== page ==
Before I say anything else I want to express my extreme gratitude to everyone involved. In fact, gratitude is too watered down a word to describe how I feel. I am in awe of the support. I set out to generate some much-needed exposure for the book and had my fingers crossed for a top-ten showing, but I didn’t know what to expect. The response from the primal/paleo/low carb community has exceeded my wildest dreams and is validation that we are all headed in the right direction.
Fellow bloggers, friends, and you, the Mark’s Daily Apple tribe, have collectively chipped in to push The Primal Blueprint to the top of all health-related categories in which The Primal Blueprint is listed, and to the #2 position of all books sold on Amazon.com. This is just astounding. To see a self-published book with grass-roots support go up against major publishers like Knopf and Penguin and see success is a testament to the growing popularity of the Primal movement and the power we have to effect change.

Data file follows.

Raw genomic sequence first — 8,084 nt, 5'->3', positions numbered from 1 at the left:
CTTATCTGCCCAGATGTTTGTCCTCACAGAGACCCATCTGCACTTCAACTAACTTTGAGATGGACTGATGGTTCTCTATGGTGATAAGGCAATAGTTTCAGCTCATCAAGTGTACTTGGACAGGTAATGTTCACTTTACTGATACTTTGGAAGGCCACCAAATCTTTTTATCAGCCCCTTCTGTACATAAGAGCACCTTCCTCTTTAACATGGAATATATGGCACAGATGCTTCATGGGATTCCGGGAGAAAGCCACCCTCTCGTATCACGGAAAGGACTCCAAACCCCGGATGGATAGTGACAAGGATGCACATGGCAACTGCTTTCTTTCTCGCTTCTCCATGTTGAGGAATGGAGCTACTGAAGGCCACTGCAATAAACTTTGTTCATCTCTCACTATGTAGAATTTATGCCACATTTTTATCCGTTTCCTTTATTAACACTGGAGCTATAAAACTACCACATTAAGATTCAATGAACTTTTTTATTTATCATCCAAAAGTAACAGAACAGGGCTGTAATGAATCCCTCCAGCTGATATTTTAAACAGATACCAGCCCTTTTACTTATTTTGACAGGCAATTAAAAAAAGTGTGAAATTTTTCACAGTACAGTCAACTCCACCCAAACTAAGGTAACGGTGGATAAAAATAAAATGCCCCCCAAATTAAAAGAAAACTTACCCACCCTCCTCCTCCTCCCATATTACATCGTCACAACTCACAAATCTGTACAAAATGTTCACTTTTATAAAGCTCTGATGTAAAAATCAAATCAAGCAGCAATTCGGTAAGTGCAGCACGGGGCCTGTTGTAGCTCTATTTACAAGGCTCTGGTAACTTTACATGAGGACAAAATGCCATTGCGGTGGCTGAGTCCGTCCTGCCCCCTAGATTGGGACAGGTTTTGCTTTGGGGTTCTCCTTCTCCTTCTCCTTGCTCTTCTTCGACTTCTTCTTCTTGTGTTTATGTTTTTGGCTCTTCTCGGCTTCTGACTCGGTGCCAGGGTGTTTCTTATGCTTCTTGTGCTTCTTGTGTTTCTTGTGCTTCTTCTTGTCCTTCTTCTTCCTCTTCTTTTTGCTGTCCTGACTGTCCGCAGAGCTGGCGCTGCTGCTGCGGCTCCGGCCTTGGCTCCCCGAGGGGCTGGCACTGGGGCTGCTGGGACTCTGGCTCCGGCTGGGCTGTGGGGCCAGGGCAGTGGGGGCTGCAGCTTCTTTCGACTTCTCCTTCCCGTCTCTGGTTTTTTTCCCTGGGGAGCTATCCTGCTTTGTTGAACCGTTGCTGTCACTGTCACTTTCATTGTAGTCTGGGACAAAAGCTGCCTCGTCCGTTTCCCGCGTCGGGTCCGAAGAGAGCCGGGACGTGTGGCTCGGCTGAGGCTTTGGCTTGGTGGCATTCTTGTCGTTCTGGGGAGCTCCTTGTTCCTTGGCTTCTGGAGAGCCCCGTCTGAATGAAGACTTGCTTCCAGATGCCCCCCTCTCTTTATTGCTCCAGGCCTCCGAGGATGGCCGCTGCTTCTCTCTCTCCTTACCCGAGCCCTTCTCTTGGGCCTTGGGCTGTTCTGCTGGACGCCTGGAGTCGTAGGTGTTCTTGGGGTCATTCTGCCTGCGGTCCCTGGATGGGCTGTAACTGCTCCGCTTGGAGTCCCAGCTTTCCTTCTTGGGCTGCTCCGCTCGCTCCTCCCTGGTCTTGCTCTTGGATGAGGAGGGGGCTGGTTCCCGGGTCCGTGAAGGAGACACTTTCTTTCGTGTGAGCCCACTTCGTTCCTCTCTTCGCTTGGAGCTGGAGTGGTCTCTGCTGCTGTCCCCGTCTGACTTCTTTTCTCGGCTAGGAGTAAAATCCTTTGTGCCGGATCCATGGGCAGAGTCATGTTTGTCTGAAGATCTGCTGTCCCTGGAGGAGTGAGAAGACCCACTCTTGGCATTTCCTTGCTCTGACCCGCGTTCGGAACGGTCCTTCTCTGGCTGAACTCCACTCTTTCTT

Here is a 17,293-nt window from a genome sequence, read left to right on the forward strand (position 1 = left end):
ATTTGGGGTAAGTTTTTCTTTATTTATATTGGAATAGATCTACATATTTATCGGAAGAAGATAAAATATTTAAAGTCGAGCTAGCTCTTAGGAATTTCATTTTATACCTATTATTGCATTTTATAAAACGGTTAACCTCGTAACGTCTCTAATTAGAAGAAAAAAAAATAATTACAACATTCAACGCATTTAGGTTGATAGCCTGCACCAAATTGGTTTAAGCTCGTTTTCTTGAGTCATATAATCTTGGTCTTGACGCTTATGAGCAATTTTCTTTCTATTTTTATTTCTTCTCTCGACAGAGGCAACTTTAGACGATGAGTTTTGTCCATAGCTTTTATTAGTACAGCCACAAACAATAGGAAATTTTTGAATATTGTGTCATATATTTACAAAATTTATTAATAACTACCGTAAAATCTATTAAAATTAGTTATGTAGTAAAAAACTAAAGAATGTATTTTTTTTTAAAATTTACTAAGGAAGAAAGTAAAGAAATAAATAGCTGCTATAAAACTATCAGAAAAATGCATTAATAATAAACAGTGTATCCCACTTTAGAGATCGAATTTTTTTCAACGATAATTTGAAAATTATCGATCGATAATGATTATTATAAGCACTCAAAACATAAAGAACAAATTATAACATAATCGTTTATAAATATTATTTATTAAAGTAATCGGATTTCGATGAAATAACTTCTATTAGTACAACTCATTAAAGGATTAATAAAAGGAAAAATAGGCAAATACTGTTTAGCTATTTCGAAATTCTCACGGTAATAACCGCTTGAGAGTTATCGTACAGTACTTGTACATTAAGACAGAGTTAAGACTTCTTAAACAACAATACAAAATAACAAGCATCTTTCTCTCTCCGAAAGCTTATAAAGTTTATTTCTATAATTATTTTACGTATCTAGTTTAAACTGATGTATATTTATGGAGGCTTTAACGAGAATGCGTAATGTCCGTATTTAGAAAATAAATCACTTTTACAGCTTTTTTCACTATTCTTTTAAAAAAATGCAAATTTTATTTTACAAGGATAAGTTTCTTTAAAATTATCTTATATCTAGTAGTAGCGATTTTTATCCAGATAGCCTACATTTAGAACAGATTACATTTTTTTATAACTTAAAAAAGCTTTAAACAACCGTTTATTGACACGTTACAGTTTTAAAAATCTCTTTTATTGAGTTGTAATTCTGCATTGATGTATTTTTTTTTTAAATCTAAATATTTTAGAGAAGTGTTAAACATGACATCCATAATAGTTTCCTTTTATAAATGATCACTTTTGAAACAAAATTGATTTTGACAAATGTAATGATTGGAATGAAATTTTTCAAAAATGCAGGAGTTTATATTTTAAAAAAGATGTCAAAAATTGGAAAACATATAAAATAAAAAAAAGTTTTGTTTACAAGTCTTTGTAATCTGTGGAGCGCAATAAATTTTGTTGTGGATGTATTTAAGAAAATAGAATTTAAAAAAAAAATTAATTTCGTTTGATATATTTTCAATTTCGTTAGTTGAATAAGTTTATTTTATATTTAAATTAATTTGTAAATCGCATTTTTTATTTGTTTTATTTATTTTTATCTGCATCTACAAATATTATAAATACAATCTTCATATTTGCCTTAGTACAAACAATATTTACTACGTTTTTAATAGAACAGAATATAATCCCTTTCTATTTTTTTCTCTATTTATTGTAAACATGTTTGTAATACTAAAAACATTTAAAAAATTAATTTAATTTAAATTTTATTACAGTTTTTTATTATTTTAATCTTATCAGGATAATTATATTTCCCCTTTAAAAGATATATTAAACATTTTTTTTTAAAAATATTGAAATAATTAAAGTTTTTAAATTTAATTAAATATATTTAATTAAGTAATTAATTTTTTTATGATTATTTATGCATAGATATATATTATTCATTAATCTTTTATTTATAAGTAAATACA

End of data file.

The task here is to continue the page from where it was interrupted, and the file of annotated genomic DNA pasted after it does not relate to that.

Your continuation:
Let’s hope this is a sign of things to come – that Conventional Wisdom is beginning to crack and humankind will re-learn how to eat, move and live for their health and happiness. Many, many thanks to everyone for being part of this.
Before we get to the results and updates I need to say that the special limited-time offer is closed. I’d love to continue to give away freebies to all book buyers, but in keeping with the contest rules and out of respect for all those that sent in their receipts on time I won’t be able to accept any receipts that I receive after 12 pm PST, March 18. With that said, The Primal Blueprint is still sitting at only $14.84, nearly $3 lower than the Amazon price prior to this event, so it’s still a great time to buy. A purchase now will help keep the PB at the top of the charts.